I just finished writing a book.
Just this moment put the period on the final sentence.
It’s only a first draft, so there is much revision and work ahead — but if books were babies, this would be the moment where we would hear that first bleating cry.
Oddly, as I walk around the room contemplating the act of completion, it seems to have untethered me from time. (Something like Vonnegut’s Billy Pilgrim, I suppose, but in very different circumstances.) Which is bringing out reflections on the truth about time, something I think about more and more.
In my youth, everything had an urgency to it. Of course, as babies that urgency is amplified to the point of hilarity—giggle, cry, scream, sleep, all in the span of ten minutes. As teenagers, it is hardly less strong (or, at least at times, less hilarious).
As we grow older, things gradually seem to feel less urgent.
The tyranny of must-have-right-now eases off. Memory’s event horizon stretches out and out, and the illusion of time begins to hold less sway.
I am coming to realize — not just to know intellectually, as insights from Einstein and Heisenberg and the other guys, but actually to perceive — that the passage of time is a trick of perspective, an illusion. Time is not a string strung between two tin cans, a mountain ridge across which we perilously creep.
In actuality, we do not move away from point A and toward point B. It is more that points A and B slip in and out of us.
In fact, we simply are, and the we right this moment includes within it all that we ever have been and all that we ever will be.
My parents, both deceased, are alive right here and now; the follies of my youth (and oy, they are many) make me blush, laugh, and learn, all right now, because they are here right now. I look at my wife and see the adorable, precocious, vulnerable 6-year-old perched just millimeters below the surface and often spilling out directly onto the surface.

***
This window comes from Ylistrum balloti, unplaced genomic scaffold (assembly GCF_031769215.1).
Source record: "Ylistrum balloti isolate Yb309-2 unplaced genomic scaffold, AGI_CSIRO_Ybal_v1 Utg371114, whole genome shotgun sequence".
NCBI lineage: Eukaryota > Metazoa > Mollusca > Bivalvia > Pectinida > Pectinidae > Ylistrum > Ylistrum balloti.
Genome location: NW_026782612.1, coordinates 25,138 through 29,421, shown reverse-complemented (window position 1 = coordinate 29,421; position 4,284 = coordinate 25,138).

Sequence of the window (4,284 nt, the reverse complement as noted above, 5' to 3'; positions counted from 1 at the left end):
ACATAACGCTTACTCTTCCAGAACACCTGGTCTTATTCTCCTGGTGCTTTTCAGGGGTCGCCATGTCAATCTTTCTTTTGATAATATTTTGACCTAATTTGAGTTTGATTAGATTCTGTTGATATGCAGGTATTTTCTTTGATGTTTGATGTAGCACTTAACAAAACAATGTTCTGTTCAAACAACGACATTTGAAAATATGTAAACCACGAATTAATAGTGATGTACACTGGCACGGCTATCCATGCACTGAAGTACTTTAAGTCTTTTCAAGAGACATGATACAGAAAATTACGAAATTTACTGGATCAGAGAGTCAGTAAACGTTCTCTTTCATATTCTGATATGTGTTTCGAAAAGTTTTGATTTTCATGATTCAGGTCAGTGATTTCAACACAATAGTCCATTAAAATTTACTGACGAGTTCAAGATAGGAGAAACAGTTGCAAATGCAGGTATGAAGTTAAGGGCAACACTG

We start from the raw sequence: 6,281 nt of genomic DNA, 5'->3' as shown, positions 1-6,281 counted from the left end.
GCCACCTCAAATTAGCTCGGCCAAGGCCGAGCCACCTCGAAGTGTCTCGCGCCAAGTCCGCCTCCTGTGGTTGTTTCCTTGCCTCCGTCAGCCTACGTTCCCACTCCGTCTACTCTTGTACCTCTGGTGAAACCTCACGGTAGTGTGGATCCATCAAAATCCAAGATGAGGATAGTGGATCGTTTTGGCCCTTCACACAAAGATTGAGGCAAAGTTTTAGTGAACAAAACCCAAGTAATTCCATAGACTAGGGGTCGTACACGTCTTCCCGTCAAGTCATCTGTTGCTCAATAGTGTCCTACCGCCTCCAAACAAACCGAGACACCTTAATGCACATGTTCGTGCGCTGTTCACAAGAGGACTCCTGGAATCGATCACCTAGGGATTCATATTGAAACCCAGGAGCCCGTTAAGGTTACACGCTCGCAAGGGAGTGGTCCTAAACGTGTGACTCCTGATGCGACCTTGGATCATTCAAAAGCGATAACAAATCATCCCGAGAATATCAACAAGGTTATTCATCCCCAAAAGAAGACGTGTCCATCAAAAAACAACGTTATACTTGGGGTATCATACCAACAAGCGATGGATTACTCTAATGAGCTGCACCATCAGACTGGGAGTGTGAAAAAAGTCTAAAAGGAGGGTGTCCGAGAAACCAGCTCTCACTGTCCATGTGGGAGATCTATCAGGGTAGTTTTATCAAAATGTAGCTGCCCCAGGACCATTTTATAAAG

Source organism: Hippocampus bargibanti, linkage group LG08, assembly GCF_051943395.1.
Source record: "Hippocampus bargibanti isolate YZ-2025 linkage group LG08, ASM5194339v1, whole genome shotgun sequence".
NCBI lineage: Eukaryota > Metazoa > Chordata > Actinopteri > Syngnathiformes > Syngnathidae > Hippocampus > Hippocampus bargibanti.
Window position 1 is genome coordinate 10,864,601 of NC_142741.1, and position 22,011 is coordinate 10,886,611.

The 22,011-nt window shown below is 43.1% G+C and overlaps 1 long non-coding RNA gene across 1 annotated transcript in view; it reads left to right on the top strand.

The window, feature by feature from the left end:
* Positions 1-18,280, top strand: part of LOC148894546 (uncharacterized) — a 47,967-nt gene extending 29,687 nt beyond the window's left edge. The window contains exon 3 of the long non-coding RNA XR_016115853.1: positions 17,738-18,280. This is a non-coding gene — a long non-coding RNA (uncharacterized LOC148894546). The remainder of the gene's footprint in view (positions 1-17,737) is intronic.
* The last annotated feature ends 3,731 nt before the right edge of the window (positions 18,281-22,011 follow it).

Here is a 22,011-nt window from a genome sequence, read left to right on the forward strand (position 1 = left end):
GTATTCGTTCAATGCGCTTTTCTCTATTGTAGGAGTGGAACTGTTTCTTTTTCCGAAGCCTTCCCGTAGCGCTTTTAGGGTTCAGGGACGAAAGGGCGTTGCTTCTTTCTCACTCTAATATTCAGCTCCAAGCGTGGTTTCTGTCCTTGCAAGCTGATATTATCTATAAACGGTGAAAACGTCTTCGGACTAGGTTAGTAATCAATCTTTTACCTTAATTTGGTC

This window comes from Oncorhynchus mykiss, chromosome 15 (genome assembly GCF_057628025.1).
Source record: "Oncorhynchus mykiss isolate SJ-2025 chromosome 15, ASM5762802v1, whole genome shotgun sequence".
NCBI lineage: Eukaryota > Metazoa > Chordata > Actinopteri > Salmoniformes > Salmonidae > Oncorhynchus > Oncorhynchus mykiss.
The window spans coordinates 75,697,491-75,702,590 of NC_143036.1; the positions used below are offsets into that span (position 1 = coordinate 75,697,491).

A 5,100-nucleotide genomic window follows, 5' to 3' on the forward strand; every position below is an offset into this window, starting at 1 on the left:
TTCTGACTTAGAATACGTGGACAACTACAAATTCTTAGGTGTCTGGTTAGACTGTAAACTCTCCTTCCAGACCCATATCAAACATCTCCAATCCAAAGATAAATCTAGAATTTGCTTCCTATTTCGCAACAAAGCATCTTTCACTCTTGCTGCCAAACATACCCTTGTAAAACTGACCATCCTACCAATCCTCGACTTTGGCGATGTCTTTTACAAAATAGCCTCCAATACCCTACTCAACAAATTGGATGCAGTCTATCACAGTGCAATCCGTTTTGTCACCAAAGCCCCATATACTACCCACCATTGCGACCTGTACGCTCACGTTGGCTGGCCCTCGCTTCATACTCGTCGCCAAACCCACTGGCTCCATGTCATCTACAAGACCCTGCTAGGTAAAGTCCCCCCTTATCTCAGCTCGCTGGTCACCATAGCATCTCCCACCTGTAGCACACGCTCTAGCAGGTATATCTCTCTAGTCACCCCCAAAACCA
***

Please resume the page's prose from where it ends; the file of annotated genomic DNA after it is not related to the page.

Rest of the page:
This is hard to put into words, this visceral perception that I am not moving “through” time at all.
Reviewing my favorite sheet of affirmations, I look at the phrase “My books have sold eight million copies.” This phrase jumped into my head in 1998. Of all the books mentioned on my web site, not one had yet been written or even conceived of. But the statement felt real. It feels real today. Because it is.
I used to think that affirmations were simply a form of self-hypnosis, a hope couched in the language of assertion. I don’t see it that way anymore. The future is not something that “is going to happen,” it is simply another layer of the onion of our eternally now existence.
I often forget this. The more the urgencies of the moment claim my attention, the more I am drawn back into that infant state: “I want my bottle, and I want it now — or I’m gonna scream until I get it or knock myself out: waaaaa!”
But every so often, and more and more often these days, it floats back, especially in those moments when my mind and senses drift to events and people long past, or to circumstances long future … and I realize I am not projecting the architecture of hypothesis out along a rickety temporal framework, but am reaching my senses out (or is it in?) to touch larger dimensions of this glorious moment.
I’ve said it before: Writing a book doesn’t feel like building something from the ground up, out of little pieces. It feels more like unearthing something that already existed, whole and of a piece. And you know? I think that’s exactly what it is.